Friday, March 30, 2007

Miniature Earth

Here's a short video that will make you stop and think!

Thursday, March 29, 2007

We Have Some Visitors from Taiwan

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Today my former MEI colleague, Dr. Rae Lan, brought four of her students from Soochow University in Taiwan to observe our class, and we took some pictures! Natalie, Marcy, Dorothy and Claire are studying to be English teachers.

Monday, March 26, 2007

Back to Work!

Today was the first day back after spring break. I was in Seattle at the TESOL (Teachers of English to Speakers of Other Languages) Convention, where I picked up lots of good ideas for teaching and learning English, some of which I hope to share with the class in the coming days and weeks.

We are continuing in Quest Chapter 6 and beginning a chapter on adverbial clauses. The students appeared rested and ready to work hard in the second half of the semester. I was disappointed that six students did not come to class today, however. I can't understand how they expect to improve their English enough to pass the class if they do not attend and participate!

Saturday, March 10, 2007

The Power of Reading

Stephen Krashen, author of The Power of Reading: Insights from the Research (first published by Libraries Unlimited in 1993 and now available in an updated second edition), has some interesting things to say about reading, writing, and the relationship between them. When English learners read for pleasure, Krashen writes, they develop the competence they need to move from a beginning level to the point where they can use English for such purposes as academic study, science, business, and so on. When they read for fun, they can improve their English without classes, without teachers, without studying, and even without people to talk to. (p. 84)

Krashen believes that "free voluntary reading," or FVR, positively affects vocabulary size, spelling, reading comprehension, grammar, and writing style; in fact, research indicates that it is better than direct instruction in improving these areas. (pp. 12-13)

In fact, Krashen writes, "writing style does not come from writing, but from reading." (p. 72) He surmises that although research cannot specify exactly what makes writing "good", "it is...sensible to suppose that writing style is not consciously learned, but is largely absorbed, or subconsciously acquired, from reading."

He notes that people read much more than they write: as much as 150 times as much, speaking of educated adults in the United States, and he further states that the amount of extracurricular (pleasure) reading one does is a strong predictor of English proficiency as measured by the TOEFL, whereas the amount one writes does not correlate with proficiency. This makes sense, according to Krashen, since "language acquisition comes from input, not output, from comprehension, not production." (pp. 74-76)

Television, Krashen says, "does not provide high quality linguistic input" because it is less complex than the language of books, although he admits that TV watching may encourage reading through dramatizations of books. This is because TV uses a small word base, probably under 5,000 words. Compare this to the 3,000+ vocabulary of an average American first-grader.). (pp. 78-81)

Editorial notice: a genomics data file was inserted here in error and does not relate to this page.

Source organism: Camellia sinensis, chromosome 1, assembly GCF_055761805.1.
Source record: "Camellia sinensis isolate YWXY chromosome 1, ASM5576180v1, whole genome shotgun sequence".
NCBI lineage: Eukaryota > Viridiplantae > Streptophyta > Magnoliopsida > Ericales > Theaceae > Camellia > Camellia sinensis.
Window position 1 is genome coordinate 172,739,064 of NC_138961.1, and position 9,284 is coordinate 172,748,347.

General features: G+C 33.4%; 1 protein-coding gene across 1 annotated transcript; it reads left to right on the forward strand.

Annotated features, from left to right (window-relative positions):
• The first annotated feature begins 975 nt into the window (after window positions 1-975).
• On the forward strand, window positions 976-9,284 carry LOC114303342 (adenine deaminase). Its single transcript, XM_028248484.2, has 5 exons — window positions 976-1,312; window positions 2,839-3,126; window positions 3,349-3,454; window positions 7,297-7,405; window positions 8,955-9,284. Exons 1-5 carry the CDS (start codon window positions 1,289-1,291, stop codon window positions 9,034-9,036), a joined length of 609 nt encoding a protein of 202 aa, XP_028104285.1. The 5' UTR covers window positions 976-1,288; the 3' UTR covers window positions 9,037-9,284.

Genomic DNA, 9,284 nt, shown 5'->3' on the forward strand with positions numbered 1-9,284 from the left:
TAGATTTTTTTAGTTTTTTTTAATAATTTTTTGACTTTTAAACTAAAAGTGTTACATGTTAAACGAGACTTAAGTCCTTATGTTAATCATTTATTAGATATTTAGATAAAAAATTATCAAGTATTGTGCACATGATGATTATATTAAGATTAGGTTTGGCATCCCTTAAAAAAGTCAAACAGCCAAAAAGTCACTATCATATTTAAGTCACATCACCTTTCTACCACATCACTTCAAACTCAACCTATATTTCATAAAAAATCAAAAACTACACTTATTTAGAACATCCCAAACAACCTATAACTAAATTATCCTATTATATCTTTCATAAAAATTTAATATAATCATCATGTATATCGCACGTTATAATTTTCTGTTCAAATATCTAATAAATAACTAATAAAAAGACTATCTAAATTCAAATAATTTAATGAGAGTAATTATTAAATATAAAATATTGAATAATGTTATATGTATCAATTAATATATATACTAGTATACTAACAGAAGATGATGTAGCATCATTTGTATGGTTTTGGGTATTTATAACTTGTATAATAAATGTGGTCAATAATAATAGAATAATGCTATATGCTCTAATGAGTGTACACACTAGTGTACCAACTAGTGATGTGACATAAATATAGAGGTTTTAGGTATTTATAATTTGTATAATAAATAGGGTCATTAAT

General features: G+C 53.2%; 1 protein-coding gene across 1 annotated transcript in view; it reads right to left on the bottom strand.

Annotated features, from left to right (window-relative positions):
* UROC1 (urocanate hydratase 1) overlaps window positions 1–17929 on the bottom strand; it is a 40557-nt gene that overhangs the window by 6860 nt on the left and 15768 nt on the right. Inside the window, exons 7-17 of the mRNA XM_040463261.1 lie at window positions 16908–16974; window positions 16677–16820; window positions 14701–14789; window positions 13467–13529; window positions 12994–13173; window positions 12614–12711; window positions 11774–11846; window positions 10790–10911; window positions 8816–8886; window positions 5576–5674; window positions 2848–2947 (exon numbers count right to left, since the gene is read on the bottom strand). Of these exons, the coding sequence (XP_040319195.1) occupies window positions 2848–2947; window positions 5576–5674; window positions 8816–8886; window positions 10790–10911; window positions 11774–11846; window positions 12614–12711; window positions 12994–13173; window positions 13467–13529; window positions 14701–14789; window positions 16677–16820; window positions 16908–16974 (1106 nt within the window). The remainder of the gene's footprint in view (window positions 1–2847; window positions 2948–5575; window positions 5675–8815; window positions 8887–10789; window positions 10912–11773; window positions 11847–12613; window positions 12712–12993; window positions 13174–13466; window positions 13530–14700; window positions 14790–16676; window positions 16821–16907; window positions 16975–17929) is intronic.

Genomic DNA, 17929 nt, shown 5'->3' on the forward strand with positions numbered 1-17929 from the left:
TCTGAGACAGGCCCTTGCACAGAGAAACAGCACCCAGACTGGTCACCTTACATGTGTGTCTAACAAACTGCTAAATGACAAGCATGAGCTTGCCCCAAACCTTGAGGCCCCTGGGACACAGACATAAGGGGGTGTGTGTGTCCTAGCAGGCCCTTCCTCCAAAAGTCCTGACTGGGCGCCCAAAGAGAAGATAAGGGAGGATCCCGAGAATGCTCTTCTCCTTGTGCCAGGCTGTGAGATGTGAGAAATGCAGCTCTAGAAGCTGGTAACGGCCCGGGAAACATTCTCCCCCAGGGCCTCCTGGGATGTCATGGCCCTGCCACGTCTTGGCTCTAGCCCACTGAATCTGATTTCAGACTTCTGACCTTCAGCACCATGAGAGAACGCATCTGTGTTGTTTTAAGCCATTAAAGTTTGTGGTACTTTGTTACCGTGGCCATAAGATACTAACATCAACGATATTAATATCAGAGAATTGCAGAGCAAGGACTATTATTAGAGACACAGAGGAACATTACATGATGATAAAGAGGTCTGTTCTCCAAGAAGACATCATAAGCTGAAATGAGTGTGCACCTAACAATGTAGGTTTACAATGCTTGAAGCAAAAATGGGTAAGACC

Go read a book!

[Page numbers refer to the first paperback edition.]

Friday, March 9, 2007

Missing Students

It's Friday morning, grammar quiz time as usual, and only 10 of my 16 students are here taking their quizzes. Yesterday, we had a chapter test and 4 people were absent. This is extremely frustrating for me! When students miss tests and quizzes, I have to administer them outside of class, and the rest of the students have to wait for their papers until everyone has taken the test. Thus, everyone is inconvenienced. But what irks me the most is that some of the students who miss tests and quizzes do not even bother to call me or email me to let me know what the reason for their absence was! They seem to feel that they can take tests whenever they feel like it.

While I have been writing this, two more students have arrived--another irritating thing. Many stuents apparently feel that it is perfectly acceptable to arrive late to class on a regular basis.

Naturally, if students are really sick or have a valid excuse for missing a test or a class or being late, I have no problem accommodating them. It's this cavalier attitude that "anything goes" that drives me nuts.

Thursday, March 1, 2007

The World Is Flat

This year, the University of Maryland's First Year Book is The World Is Flat by New York Times columnist Thomas L. Friedman. This book concerns the way certain political events (such as the fall of the Berlin Wall in 1989) combined with new technologies (such as the internet and the World Wide Web) and new practices (such as supply-chaining) to enable people all over the globe to compete with people in the "developed nations" for jobs and wealth. Friedman lists 10 "flatteners"--events, technologies and practices that have contributed to these changes. The sections on "outsourcing" and "offshoring" seemed particularly relevant to what we had been studying in class in our chapter on the global economy, so we read a little about outsourcing today in class. Then I had the students analyze the uses of to on two pages of the text. The students worked in groups of three to determine in each case whether to was used as an infinitive or a preposition. It isn't always easy to figure out exactly how to is used in each case!